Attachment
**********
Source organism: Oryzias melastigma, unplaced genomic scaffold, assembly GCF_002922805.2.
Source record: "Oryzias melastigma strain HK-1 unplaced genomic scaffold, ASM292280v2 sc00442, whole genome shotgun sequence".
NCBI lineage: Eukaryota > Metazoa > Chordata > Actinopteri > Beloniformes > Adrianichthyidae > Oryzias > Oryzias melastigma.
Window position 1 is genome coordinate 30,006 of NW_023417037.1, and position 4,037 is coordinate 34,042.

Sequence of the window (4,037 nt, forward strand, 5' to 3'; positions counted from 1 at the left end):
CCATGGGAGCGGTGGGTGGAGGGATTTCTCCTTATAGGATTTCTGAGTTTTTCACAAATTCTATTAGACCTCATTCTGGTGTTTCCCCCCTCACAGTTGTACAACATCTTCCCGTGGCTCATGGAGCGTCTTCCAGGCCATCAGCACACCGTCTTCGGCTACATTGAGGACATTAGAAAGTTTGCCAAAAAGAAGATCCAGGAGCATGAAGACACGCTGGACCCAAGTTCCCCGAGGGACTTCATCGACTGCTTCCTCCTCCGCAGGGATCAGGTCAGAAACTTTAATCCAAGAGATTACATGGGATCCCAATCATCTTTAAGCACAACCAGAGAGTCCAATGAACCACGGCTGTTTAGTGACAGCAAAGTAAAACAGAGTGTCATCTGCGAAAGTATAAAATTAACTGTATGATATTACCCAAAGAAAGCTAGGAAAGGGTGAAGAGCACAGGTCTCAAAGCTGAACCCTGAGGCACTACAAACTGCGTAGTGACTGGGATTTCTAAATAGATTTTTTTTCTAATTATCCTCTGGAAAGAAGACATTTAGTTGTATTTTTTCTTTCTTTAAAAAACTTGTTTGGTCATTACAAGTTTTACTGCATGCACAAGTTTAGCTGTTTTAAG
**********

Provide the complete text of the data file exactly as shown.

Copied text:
Source organism: Oryzias melastigma, unplaced genomic scaffold, assembly GCF_002922805.2.
Source record: "Oryzias melastigma strain HK-1 unplaced genomic scaffold, ASM292280v2 sc00442, whole genome shotgun sequence".
NCBI lineage: Eukaryota > Metazoa > Chordata > Actinopteri > Beloniformes > Adrianichthyidae > Oryzias > Oryzias melastigma.
Window position 1 is genome coordinate 30,006 of NW_023417037.1, and position 4,037 is coordinate 34,042.

Sequence of the window (4,037 nt, forward strand, 5' to 3'; positions counted from 1 at the left end):
CCATGGGAGCGGTGGGTGGAGGGATTTCTCCTTATAGGATTTCTGAGTTTTTCACAAATTCTATTAGACCTCATTCTGGTGTTTCCCCCCTCACAGTTGTACAACATCTTCCCGTGGCTCATGGAGCGTCTTCCAGGCCATCAGCACACCGTCTTCGGCTACATTGAGGACATTAGAAAGTTTGCCAAAAAGAAGATCCAGGAGCATGAAGACACGCTGGACCCAAGTTCCCCGAGGGACTTCATCGACTGCTTCCTCCTCCGCAGGGATCAGGTCAGAAACTTTAATCCAAGAGATTACATGGGATCCCAATCATCTTTAAGCACAACCAGAGAGTCCAATGAACCACGGCTGTTTAGTGACAGCAAAGTAAAACAGAGTGTCATCTGCGAAAGTATAAAATTAACTGTATGATATTACCCAAAGAAAGCTAGGAAAGGGTGAAGAGCACAGGTCTCAAAGCTGAACCCTGAGGCACTACAAACTGCGTAGTGACTGGGATTTCTAAATAGATTTTTTTTCTAATTATCCTCTGGAAAGAAGACATTTAGTTGTATTTTTTCTTTCTTTAAAAAACTTGTTTGGTCATTACAAGTTTTACTGCATGCACAAGTTTAGCTGTTTTAAG